She went ahead. And, while he listened, the figure of Roderick Strood moved about in his reverie, a dark, stiff, precise figure, long-faced, square-jawed, taciturn. The face of a hanging judge, thought Mark; but he repented of the phrase, remembering how the eyes could twinkle, the severe mouth relax. And if he was a judge of anything it was not of his fellow-men but rather of the houses they lived in, for he spent his days devising such things, paying far more attention, Mark imagined, to the utilities than to the aesthetics of the matter. Mark, himself of a more mercurial temperament, liked him for his limitations as much as for his qualities—because they
are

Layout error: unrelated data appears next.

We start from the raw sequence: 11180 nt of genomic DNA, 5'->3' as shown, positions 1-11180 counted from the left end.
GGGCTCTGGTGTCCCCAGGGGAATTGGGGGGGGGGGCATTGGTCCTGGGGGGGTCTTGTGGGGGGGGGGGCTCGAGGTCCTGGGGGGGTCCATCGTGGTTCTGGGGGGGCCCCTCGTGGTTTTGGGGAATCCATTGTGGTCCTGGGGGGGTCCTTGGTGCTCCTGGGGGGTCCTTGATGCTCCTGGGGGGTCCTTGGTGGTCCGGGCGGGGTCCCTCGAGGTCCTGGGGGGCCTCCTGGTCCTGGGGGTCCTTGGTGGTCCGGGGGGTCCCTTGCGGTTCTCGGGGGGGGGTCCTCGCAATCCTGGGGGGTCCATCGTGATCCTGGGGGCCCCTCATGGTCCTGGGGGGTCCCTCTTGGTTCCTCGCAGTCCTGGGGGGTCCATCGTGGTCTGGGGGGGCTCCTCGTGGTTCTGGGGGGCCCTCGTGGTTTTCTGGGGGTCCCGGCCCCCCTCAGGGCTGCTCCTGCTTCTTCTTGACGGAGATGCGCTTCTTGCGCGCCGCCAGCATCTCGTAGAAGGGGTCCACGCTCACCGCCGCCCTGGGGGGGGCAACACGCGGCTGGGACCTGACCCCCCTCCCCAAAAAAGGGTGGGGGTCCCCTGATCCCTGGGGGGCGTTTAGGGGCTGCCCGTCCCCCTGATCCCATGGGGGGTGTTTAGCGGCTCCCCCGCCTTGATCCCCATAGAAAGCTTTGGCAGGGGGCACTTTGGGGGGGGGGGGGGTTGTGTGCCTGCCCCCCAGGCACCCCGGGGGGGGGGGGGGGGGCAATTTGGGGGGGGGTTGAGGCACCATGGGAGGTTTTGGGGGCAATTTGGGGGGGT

his qualities, thought the journalist. He was sensitive and conservative and nowadays (Mark recalled livelier times) unambitious. Nature, in designing him, had failed to provide him with the means of emotional expression, and though he could enjoy a joke he was fundamentally unhumorous in grain, thought Mark. But his massive integrity, the loyalty of his affections, sprang from something more vital than respect for conventional standards, though he had that too. As Daphne talked on, lowering her voice, exclaiming, pausing, making eyes of wonder and gestures of pride, looking now indignant and now distressed and always lovely in her small sleek velvet-skinned fashion, Mark Perryman's quick fancy pictured the scenes she sketched for him. Going home in a taxi after the party: Daphne angrily silent, Roderick unmoved and indifferent. The bedroom quarrel, with Daphne in tears (a disturbing sight, thought Mark) and Roderick coldly reasonable, distant, stupid. And what was it all about? That, it appeared, had been precisely Roderick's reiterated question; and Daphne had not been slow to answer it. In anger she had a wonderful flow of language. He had spent too much time flirting with that notorious red-headed girl. Everyone had noticed it. Everyone was talking about it. He had danced three times in succession with someone else. He had neglected his wife. He had drunk too much champagne and made stupid jokes. She, Daphne, had been ashamed of him. Mark's wonder grew big as he listened, and it moved him to